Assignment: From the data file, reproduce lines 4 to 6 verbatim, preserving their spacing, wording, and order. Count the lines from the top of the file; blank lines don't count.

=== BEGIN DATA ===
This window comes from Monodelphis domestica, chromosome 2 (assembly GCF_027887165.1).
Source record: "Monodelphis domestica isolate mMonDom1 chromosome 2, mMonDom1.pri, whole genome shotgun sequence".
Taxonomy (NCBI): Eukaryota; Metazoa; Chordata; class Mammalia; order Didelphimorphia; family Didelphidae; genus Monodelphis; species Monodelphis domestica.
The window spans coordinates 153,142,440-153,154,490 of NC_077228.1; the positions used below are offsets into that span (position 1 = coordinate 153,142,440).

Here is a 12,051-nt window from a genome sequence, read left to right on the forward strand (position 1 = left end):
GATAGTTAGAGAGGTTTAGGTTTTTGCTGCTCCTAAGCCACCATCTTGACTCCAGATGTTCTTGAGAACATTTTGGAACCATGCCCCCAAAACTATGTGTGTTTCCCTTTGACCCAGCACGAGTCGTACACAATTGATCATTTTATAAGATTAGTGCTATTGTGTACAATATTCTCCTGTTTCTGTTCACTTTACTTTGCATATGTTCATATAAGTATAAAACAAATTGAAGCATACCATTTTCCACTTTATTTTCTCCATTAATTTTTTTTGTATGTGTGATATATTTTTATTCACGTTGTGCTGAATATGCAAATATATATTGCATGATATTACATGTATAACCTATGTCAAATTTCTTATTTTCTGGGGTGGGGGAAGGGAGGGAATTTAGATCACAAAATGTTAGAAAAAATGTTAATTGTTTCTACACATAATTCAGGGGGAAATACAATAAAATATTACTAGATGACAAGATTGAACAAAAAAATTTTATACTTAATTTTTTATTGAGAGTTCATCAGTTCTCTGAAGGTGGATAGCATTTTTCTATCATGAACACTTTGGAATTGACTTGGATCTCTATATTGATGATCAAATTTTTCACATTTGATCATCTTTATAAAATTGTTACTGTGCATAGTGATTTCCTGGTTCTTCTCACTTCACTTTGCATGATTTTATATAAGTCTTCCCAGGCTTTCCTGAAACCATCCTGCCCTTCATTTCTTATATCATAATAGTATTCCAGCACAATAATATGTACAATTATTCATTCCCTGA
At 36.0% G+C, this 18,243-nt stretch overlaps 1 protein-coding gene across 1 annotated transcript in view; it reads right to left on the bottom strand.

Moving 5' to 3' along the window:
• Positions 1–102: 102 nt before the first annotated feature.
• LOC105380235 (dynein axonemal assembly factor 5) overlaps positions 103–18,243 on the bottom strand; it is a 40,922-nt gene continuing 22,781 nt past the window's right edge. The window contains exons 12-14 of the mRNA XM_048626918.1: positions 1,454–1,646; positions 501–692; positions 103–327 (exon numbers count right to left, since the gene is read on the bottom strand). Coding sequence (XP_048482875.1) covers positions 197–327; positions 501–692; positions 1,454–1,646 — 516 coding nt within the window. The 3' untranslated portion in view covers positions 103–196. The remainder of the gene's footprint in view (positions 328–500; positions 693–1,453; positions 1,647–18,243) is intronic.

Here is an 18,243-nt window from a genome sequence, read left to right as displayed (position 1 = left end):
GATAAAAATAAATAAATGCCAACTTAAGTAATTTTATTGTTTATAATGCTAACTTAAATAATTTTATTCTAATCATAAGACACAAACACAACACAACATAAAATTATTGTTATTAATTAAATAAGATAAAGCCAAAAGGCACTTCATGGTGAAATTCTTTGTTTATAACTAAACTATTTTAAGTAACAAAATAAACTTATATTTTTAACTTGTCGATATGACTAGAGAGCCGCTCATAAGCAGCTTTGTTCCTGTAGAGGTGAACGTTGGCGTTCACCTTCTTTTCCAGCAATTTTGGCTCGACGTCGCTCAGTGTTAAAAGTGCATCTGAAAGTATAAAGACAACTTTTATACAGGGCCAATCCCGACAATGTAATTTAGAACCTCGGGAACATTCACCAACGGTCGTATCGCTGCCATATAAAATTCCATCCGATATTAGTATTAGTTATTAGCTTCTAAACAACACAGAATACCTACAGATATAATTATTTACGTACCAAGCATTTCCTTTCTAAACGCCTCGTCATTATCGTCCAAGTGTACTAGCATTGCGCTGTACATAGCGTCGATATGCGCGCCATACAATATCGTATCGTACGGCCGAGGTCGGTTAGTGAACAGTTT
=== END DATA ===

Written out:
The window spans coordinates 153,142,440-153,154,490 of NC_077228.1; the positions used below are offsets into that span (position 1 = coordinate 153,142,440).

Here is a 12,051-nt window from a genome sequence, read left to right on the forward strand (position 1 = left end):
GATAGTTAGAGAGGTTTAGGTTTTTGCTGCTCCTAAGCCACCATCTTGACTCCAGATGTTCTTGAGAACATTTTGGAACCATGCCCCCAAAACTATGTGTGTTTCCCTTTGACCCAGCACGAGTCGTACACAATTGATCATTTTATAAGATTAGTGCTATTGTGTACAATATTCTCCTGTTTCTGTTCACTTTACTTTGCATATGTTCATATAAGTATAAAACAAATTGAAGCATACCATTTTCCACTTTATTTTCTCCATTAATTTTTTTTGTATGTGTGATATATTTTTATTCACGTTGTGCTGAATATGCAAATATATATTGCATGATATTACATGTATAACCTATGTCAAATTTCTTATTTTCTGGGGTGGGGGAAGGGAGGGAATTTAGATCACAAAATGTTAGAAAAAATGTTAATTGTTTCTACACATAATTCAGGGGGAAATACAATAAAATATTACTAGATGACAAGATTGAACAAAAAAATTTTATACTTAATTTTTTATTGAGAGTTCATCAGTTCTCTGAAGGTGGATAGCATTTTTCTATCATGAACACTTTGGAATTGACTTGGATCTCTATATTGATGATCAAATTTTTCACATTTGATCATCTTTATAAAATTGTTACTGTGCATAGTGATTTCCTGGTTCTTCTCACTTCACTTTGCATGATTTTATATAAGTCTTCCCAGGCTTTCCTGAAACCATCCTGCCCTTCATTTCTTATATCATAATAGTATTCCAGCACAATAATATGTACAATTATTCATTCCCTGA